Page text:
"Prairie dogs are excellent models for a study of dispersal because they are easy to live-trap, mark, and observe," says Hoogland, "And they usually move only short distances to nearby territories."
Why are prairie dogs so different regarding dispersal? According to Hoogland, prairie dogs resemble other animals and compete with nearby kin for resources such as burrows and mates. But prairie dogs also cooperate with kin in the excavation of burrows that can be as deep as 15 feet; in defense of the home territory against prairie dogs from other territories; by giving alarm calls when a large predator such as a coyote attacks; and by helping to chase small predators such as long-tailed weasels. Another important cooperative behavior is communal nursing (the suckling of non-offspring), which can be life-saving for the unweaned offspring of close kin when the mother of those offspring dies for any reason.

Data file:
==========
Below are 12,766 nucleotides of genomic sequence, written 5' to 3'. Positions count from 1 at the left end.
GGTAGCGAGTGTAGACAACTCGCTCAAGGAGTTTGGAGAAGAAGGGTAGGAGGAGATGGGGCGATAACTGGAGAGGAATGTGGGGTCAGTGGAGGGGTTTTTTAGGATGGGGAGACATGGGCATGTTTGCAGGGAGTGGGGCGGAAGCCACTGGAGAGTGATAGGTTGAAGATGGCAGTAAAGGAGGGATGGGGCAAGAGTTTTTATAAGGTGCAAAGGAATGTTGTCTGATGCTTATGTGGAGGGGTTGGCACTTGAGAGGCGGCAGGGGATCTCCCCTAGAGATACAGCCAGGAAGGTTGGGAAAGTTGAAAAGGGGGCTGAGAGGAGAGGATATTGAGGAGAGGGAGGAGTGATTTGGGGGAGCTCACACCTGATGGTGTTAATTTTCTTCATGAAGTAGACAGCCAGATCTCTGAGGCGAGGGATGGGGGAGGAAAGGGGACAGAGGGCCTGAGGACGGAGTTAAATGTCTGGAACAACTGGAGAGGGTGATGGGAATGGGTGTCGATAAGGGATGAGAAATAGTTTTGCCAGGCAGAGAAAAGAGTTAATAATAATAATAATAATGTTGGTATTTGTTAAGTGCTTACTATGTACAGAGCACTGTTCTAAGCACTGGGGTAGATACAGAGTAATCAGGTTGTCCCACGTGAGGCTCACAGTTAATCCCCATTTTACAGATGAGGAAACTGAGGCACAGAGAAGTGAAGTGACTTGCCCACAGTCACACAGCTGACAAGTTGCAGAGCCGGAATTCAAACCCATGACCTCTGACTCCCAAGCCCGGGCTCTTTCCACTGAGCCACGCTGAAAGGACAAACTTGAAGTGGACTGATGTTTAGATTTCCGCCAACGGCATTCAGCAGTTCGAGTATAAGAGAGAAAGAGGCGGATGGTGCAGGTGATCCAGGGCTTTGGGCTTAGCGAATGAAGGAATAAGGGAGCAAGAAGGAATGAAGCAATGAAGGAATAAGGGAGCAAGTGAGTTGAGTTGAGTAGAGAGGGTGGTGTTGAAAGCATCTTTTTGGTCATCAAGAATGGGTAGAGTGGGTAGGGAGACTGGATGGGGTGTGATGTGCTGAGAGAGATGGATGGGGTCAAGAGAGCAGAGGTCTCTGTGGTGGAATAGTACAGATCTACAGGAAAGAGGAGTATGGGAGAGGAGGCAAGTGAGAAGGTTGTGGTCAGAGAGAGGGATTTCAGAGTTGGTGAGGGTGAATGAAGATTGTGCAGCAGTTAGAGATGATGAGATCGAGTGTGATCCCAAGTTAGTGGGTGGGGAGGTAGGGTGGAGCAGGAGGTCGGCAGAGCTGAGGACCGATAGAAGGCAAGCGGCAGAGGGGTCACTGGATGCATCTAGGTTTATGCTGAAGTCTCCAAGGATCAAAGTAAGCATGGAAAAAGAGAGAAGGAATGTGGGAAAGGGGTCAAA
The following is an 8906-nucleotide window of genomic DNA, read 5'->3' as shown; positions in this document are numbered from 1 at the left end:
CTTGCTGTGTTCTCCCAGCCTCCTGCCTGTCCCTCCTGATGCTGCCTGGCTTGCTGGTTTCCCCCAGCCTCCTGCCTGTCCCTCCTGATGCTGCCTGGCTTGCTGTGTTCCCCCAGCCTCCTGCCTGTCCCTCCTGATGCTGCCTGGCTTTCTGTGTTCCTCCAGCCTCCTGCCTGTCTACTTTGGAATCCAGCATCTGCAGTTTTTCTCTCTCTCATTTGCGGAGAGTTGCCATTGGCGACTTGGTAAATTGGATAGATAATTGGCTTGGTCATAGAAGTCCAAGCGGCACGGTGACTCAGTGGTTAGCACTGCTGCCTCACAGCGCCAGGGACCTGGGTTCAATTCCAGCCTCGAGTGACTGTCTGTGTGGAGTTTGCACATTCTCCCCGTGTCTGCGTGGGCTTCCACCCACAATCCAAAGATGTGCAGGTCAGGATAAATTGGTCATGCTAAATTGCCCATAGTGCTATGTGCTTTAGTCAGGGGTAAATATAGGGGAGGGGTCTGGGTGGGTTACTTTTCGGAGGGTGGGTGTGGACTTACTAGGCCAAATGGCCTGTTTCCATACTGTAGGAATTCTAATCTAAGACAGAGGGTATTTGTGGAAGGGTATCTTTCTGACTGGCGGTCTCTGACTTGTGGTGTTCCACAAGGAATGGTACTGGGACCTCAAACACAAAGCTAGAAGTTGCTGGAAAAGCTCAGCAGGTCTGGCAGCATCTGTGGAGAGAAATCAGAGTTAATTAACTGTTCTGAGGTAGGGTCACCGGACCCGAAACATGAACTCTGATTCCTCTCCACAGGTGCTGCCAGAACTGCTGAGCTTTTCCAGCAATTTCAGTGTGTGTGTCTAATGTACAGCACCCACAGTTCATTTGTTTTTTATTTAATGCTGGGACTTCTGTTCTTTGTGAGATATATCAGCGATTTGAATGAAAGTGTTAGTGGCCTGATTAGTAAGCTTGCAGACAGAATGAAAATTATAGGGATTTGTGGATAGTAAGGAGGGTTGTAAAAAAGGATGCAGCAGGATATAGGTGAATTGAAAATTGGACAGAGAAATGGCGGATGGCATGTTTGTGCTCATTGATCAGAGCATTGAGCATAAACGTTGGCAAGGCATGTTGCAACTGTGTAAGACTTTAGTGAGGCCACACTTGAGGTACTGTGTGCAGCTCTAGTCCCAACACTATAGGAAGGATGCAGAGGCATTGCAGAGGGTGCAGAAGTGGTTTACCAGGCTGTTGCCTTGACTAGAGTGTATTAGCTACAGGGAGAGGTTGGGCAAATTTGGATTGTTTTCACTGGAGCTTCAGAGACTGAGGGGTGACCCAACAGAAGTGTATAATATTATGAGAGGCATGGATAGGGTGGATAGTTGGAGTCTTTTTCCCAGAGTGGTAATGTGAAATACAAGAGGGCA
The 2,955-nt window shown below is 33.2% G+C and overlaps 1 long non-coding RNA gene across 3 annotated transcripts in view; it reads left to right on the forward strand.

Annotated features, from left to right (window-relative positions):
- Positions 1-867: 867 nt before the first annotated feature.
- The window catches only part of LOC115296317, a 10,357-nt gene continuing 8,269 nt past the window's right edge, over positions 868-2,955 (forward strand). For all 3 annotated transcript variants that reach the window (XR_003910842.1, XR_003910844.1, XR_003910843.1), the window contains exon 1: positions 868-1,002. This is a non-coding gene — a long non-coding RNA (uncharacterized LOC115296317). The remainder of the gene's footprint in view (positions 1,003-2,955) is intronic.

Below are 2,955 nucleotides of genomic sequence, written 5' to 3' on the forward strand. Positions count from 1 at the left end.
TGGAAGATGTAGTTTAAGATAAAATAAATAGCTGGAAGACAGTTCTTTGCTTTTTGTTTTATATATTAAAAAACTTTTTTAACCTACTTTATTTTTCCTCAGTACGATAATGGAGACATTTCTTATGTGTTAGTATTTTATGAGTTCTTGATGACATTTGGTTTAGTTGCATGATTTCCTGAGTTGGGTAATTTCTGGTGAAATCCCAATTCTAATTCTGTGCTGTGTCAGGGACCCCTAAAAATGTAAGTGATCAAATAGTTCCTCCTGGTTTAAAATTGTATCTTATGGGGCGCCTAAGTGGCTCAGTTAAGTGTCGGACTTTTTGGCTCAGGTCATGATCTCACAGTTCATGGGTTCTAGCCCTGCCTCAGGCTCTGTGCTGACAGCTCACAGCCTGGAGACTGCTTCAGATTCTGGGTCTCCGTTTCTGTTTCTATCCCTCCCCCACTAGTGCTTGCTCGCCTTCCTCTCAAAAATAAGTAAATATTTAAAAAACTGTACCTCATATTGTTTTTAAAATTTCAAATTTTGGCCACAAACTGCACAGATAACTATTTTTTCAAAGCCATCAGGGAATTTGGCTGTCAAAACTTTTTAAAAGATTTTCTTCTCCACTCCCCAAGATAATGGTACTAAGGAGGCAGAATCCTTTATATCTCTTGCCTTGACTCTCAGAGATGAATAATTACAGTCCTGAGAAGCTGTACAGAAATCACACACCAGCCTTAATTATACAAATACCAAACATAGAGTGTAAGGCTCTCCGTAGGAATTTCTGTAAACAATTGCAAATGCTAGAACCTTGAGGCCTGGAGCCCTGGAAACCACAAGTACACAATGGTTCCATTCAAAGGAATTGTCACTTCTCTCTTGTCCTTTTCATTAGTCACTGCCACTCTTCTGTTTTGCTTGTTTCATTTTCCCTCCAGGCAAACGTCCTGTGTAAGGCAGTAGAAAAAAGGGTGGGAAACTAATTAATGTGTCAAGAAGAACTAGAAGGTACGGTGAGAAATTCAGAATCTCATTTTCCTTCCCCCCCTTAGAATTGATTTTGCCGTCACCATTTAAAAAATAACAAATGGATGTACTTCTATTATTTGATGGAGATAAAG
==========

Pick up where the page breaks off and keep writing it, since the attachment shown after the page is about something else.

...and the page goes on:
Hoogland hypothesizes that the benefits of cooperation with close kin exceed the costs of competition with those same close kin. When all close kin disappear, individuals disperse because they have nobody with whom to cooperate. When the option is available, prairie dogs frequently disperse into a territory that contains close kin who dispersed there earlierso that benefits from cooperation are once again available.
Scientists at the University of Maryland Center for Environmental Science's Appalachian Laboratory in Frostburg actively study the effects of land-use change on terrestrial and freshwater ecosystems and how human activity may influence their health and sustainability on local, regional and global scales. The scientific results help to unravel the consequences of environmental change,
|Contact: Amy Pelsinsky|
University of Maryland Center for Environmental Science